The congressional grey hairs of the GOP met earlier in the week to point fingers at states that have legalized marijuana for both medicinal and recreational purposes because the consensus believes increased access to cannabis is responsible for killing citizens along the roadways of America.
Driving high was the topic of a congressional hearing in Washington on Thursday, which in a typical Republican attempt at humor, was given the title, “Planes, Trains and Automobiles: Operating While Stoned.” During the proceedings, Representative John Mica, chairman of the Government Operations Subcommittee, demanded the implementation of stricter policies on states that have legalized marijuana before more follow in their footsteps.
Reaching into his bag of Reefer Madness, Representative John Fleming told the committee that ever since recreational marijuana sales began in Colorado, the state has experienced an upsurge in fatal car accidents as the result of stoned driving. He then went on to claim that the fate of the American youth was at stake because the country has gone soft on stoners.
“As marijuana is de-stigmatized, use goes up, and it finds its way into the homes and candy and cookies and baked goods, and once it gets there, it finds its way into the brains of teens,” said Fleming. “Marijuana will also become more pervasive as states continue to embrace permissible laws on medical marijuana and the recreational use of marijuana, and kids and youth will have easier access to the dangerous, addictive drug.”
Despite the controversy surrounding roadside drug testing, the committee discussed the need to impose federal standards for stoned driving. During this debate, representative Mica suggested the United States employ the swab method used by European law enforcement. However, those who opposed the idea argued there has not been enough research conducted to successfully implement a nationwide policy on drug testing.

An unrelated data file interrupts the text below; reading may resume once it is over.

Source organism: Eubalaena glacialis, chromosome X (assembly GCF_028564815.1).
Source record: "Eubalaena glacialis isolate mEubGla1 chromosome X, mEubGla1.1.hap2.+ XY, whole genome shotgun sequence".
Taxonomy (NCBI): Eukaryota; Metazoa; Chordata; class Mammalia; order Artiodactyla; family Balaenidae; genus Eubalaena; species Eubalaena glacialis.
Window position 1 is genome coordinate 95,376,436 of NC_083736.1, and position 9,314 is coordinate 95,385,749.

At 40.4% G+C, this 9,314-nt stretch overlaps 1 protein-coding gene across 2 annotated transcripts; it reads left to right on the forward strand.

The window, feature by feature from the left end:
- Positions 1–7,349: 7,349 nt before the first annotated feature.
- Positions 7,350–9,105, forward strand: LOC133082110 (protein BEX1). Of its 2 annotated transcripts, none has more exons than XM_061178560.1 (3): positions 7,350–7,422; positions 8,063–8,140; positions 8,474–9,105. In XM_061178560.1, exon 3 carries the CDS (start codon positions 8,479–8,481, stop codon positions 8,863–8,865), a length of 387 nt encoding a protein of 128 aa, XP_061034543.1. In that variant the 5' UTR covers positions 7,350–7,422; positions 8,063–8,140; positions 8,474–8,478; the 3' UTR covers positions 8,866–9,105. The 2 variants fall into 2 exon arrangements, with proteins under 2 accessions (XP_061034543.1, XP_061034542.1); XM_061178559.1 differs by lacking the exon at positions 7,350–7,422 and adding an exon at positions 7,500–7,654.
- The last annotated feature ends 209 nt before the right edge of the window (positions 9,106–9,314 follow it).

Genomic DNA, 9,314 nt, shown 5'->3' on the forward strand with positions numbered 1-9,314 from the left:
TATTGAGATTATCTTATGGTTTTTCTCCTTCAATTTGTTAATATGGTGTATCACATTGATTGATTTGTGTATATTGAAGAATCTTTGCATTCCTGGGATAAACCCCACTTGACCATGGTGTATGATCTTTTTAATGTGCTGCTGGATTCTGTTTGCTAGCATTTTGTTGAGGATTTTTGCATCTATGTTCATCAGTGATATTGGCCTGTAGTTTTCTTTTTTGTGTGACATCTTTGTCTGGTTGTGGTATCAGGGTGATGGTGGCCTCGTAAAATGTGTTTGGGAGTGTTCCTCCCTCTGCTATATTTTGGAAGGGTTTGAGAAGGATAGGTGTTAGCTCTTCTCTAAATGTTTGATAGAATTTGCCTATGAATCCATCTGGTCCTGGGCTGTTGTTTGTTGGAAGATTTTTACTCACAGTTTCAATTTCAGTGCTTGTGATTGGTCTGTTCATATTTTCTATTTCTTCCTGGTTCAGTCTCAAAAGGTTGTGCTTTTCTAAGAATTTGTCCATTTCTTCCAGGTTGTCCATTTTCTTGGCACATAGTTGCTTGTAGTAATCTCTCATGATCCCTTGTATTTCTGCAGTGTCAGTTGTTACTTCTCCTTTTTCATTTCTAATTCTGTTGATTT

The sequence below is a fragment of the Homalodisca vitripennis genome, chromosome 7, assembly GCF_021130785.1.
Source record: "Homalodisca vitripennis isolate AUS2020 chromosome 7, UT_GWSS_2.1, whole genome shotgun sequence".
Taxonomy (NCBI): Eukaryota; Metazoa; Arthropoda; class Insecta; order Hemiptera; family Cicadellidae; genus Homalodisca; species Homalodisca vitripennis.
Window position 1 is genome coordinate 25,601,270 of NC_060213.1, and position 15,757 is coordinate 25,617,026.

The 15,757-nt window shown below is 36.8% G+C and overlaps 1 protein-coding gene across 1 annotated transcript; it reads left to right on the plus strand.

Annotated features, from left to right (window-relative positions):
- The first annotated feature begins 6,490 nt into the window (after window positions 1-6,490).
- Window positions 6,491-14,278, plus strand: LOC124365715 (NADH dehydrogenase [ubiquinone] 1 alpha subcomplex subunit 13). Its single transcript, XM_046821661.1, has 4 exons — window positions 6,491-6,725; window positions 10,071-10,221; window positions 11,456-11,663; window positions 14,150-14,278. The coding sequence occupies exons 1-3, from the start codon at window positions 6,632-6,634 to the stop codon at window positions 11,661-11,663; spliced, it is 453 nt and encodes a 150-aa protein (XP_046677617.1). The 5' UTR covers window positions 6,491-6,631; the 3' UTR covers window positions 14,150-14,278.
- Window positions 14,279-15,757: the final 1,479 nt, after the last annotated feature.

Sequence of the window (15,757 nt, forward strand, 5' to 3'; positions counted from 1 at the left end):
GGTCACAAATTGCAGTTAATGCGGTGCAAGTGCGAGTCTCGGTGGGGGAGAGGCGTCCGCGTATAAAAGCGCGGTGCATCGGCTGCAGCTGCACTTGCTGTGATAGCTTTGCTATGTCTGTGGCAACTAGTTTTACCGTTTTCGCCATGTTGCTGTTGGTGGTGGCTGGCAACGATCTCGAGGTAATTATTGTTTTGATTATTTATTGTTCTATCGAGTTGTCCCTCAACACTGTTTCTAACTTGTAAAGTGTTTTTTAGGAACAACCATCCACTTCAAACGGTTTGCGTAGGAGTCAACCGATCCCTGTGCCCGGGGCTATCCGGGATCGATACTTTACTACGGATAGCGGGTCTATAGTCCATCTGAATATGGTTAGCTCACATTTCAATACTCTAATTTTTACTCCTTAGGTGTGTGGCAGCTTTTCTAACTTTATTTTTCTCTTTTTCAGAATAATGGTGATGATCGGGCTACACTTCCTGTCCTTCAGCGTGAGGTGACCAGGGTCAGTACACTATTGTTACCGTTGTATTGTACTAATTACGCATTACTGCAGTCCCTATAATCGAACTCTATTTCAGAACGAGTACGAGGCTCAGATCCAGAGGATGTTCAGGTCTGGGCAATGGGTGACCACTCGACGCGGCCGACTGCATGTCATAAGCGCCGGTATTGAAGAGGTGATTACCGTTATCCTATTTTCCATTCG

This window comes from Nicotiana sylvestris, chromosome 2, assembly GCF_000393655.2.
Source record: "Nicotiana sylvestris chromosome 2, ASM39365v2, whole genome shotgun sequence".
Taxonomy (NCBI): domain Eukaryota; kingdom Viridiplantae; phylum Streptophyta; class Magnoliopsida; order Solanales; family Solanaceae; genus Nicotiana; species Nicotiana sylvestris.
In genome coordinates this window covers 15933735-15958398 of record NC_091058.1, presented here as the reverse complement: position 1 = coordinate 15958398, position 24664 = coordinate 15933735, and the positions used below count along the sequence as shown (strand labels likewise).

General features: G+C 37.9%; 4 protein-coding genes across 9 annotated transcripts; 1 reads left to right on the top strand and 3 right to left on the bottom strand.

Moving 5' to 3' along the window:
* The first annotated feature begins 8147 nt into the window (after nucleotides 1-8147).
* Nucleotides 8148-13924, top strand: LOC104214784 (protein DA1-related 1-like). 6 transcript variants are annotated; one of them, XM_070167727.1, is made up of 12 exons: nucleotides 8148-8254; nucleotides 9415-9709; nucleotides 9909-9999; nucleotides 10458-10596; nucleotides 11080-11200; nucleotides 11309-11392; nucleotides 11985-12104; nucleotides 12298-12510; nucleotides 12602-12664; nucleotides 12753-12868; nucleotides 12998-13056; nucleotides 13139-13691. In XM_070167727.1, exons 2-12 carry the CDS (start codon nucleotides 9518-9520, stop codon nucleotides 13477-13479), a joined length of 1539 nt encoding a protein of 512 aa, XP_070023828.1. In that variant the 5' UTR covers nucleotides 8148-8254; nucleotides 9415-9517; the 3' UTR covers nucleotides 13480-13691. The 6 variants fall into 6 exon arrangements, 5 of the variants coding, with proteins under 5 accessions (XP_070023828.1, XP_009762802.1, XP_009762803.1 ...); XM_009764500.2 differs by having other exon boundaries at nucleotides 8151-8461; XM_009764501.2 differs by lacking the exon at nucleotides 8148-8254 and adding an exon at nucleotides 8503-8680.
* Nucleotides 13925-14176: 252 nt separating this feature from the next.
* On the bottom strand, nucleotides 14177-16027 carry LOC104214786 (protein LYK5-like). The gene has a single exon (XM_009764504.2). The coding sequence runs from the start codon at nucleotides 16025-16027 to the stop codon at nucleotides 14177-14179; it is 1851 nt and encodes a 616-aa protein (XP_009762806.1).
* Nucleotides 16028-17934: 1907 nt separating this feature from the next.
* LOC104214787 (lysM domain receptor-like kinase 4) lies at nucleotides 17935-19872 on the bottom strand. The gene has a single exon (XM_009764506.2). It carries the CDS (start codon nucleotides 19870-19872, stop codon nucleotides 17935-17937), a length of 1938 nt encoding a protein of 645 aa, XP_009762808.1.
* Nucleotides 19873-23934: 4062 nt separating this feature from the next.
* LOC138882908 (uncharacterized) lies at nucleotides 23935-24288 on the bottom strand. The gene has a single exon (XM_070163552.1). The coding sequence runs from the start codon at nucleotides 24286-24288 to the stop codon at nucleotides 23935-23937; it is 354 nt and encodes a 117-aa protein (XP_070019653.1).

“We make policy based on science. We cannot make changes without the science,” testified Patrice Kelly, who oversees the alcohol and drug policy for the Department of Transportation.
That lack of scientific evidence, Fleming proclaims, should be reason enough for states to think twice about repealing their marijuana laws. “Until we have the science, we should be careful and cautious,” he said.
Regardless of the swill that spits out of pot propaganda machines across the country, legalized marijuana has not caused an increase in marijuana-related traffic accidents and deaths. In fact, the Colorado State Police claim that since recreational marijuana sales began in January, they have not been forced to deal with any more incidents related to stoned driving than before. “I have personally not seen more stoned drivers, not arrested more stoned drivers,” Colorado State Trooper J.J. Wolff, who trains officers to spot impaired driving, told USA Today. “From my point of view, that’s good.”
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